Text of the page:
The circuit has three 2-input NAND gates spare. They are schmidt trigger input type. The other NAND gate is used as an oscillator, and the desired result from the one chip is to get a rough frequency output but at exactly 50% duty (hence the /2 idea).

    I don't want to add other chips but maybe it can be done with a couple of extra discretes? Since the oscillator is a fixed freq (say +/-10% freq accuracy) it might be possible to use an RC timed circuit on the output to cause the /2 toggling?

    I also considered using a dual flipflop IC with one FF being the oscillator and the other FF as the /2, but I could not find an easy source for a FF with a schmidt trigger input as the oscillator needs to be fairly reliable so a schmidt input is desired.

    If it starts getting too parts-heavy I can always use a $1 PIC, but I prefer if possible to use a 15 cent quad NAND gate. Any suggestions appreciated. :)
  11. SgtWookie

    SgtWookie Expert

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    Just something to consider - a single D-type flip-flop in a small, smaller, or really small 8-terminal package:
    http://www.ti.com/lit/ds/symlink/sn74lvc2g74.pdf

    As far as adding discretes to make the left-over three NANDs into a D-type - I think it would be a lot easier to use a couple of transistors to build an astable multivibrator, and feed that output through one of the above single flip-flops.
  12. djsfantasi

    djsfantasi Well-Known Member

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    Just for my own edification and education, let's stretch the original requirements and assume we have four NAND gates to make a divide by two counter. Does the implementation of a D-type latch configured as shown accomplish the task? Why or why not? I can't find my LTSpice as I went to a new machine...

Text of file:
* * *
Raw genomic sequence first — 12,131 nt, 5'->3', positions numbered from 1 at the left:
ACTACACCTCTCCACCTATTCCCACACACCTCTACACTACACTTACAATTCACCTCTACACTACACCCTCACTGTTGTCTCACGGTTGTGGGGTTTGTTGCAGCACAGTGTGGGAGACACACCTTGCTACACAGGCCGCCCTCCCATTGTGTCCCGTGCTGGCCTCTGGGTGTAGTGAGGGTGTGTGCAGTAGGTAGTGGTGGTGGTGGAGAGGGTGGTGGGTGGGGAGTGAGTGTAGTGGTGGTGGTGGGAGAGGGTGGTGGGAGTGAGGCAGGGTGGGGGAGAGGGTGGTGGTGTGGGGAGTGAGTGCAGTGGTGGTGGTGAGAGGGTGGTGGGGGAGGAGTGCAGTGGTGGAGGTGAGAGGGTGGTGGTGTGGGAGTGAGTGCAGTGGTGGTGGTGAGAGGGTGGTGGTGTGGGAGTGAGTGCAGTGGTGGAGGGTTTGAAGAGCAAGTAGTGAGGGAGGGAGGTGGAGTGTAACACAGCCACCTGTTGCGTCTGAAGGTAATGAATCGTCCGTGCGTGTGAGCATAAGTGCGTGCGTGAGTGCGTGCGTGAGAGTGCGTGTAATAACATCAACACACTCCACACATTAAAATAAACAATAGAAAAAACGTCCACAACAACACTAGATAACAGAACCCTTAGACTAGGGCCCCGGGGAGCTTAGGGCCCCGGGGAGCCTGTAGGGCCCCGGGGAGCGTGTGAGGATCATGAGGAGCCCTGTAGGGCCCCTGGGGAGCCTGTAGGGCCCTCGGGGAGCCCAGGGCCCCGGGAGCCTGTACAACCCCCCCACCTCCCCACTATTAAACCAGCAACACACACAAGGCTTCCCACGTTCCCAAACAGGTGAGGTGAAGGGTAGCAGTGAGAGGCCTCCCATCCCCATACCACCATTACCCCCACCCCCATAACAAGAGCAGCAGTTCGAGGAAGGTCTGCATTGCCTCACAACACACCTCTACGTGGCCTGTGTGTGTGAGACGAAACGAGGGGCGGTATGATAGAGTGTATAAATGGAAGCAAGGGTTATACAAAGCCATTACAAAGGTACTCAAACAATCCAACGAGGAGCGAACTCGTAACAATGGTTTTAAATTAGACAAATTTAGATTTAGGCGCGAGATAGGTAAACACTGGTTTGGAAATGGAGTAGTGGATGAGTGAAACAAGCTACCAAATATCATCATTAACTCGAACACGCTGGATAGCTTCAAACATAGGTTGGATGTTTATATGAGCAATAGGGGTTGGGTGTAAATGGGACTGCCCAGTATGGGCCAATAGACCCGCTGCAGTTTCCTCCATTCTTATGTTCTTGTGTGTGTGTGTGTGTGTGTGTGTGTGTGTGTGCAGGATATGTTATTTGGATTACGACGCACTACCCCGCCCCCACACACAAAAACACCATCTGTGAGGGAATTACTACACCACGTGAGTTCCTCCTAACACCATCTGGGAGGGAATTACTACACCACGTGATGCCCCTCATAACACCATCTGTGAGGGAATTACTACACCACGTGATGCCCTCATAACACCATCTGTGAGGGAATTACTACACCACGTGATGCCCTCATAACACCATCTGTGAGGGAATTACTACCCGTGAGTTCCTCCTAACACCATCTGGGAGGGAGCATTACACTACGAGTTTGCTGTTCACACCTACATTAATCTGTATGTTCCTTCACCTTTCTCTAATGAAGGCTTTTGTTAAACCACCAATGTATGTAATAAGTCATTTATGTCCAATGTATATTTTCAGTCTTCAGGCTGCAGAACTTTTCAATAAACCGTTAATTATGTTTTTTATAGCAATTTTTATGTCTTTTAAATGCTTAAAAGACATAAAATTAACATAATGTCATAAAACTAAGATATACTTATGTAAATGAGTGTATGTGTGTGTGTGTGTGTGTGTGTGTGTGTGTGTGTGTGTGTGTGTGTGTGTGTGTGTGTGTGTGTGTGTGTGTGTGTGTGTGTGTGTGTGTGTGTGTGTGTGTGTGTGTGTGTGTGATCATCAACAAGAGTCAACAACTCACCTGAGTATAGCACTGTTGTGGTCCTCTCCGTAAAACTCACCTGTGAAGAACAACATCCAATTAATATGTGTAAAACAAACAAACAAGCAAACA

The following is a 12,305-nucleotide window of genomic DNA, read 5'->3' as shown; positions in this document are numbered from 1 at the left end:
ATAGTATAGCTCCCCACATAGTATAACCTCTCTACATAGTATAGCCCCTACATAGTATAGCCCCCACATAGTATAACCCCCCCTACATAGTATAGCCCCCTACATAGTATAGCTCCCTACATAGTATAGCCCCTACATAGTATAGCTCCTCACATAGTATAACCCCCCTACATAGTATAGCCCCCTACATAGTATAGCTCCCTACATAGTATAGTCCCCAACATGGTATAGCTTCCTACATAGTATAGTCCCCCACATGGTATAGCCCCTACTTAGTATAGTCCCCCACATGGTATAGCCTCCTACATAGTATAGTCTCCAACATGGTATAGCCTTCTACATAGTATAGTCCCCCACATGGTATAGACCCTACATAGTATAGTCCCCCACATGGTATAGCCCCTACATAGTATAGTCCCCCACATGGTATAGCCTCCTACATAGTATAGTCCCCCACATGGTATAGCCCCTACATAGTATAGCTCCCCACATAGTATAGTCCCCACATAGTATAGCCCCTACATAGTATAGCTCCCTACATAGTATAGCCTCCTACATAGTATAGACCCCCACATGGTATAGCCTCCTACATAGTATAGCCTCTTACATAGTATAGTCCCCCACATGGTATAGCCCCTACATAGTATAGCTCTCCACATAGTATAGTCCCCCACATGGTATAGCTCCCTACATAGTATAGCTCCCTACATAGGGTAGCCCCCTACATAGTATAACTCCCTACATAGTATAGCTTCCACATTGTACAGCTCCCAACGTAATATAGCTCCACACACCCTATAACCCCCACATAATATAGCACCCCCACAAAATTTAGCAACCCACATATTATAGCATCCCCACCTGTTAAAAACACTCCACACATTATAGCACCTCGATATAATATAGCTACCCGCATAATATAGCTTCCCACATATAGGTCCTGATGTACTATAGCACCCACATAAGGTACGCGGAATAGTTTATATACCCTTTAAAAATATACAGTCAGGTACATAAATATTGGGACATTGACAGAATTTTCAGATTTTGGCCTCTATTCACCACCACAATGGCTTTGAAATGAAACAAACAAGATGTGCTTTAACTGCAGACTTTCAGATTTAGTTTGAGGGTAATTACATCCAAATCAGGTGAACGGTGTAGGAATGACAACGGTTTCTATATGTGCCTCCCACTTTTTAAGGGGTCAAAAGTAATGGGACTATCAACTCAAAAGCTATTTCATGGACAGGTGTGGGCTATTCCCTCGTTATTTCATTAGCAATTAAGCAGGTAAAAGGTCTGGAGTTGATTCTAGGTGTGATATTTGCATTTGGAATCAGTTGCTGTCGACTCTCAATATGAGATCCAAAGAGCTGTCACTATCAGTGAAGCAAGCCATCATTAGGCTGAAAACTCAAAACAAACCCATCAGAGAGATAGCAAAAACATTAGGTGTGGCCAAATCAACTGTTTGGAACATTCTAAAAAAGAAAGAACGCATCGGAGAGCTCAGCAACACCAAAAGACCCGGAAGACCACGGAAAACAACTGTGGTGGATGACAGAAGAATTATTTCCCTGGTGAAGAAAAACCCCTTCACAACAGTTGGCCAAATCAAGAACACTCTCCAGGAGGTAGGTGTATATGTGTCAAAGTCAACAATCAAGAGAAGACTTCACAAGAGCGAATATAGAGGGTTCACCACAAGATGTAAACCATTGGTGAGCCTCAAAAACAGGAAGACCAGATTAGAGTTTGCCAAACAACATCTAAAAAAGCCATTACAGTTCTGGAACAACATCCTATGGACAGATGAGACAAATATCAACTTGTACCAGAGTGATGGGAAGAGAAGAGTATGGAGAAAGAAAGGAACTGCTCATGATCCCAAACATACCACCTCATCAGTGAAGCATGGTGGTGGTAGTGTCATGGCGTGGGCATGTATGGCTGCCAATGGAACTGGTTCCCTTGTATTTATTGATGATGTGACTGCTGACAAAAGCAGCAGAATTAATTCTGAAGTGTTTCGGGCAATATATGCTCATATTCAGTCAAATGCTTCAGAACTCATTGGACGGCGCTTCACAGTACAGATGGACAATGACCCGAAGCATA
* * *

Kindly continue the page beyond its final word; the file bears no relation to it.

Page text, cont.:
[​IMG]

    Attached Files:

  13. crutschow

    crutschow AAC Fanatic!

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    Since that circuit is not edge triggered, it works (if at all) only if the clock pulse width is shorter than the propagation delay through the circuit. Otherwise, when the clock is high, the circuit will oscillate because of feedback from the output to the input.

    That's why master-slave FFs were invented.
  14. praondevou

    praondevou Well-Known Member

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    That question was bothering me, but no, there is no simple solution (if any) with 3 NAND gates. Every other added component would also increase the price...

    How about a CD4047, it has an oscillator output and a divide-by-2 output with supposedly guaranteed 50% duty cycle?

    Then there is also the MIC1555. A bit more expensive though.

    Maybe you should go with the PIC or single inverter and D-flipflop packages. Also more expensive.. :-/
  15. THE_RB

    THE_RB Thread Starter AAC Fanatic!

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    SgtWookie, thanks for the suggestion of the tiny logic parts, I knew of them but had missed that option for this project. :)

    [QUOTE = praondevou]...
    How about a CD4047, it has an oscillator output and a divide-by-2 output with supposedly guaranteed 50% duty cycle?
    ...[/quote]

    Hmm, that 4047 sounds like a perfect solution! :D

    It only needs one external resistor+cap and has inbuilt /2 flipflop on the output, and even has Q and -Q outputs.

    Thank you very much, provided I can source it cheap enough the 4047 looks like the perfect tool for the job!

    Thank you too everyone else for all the help. :)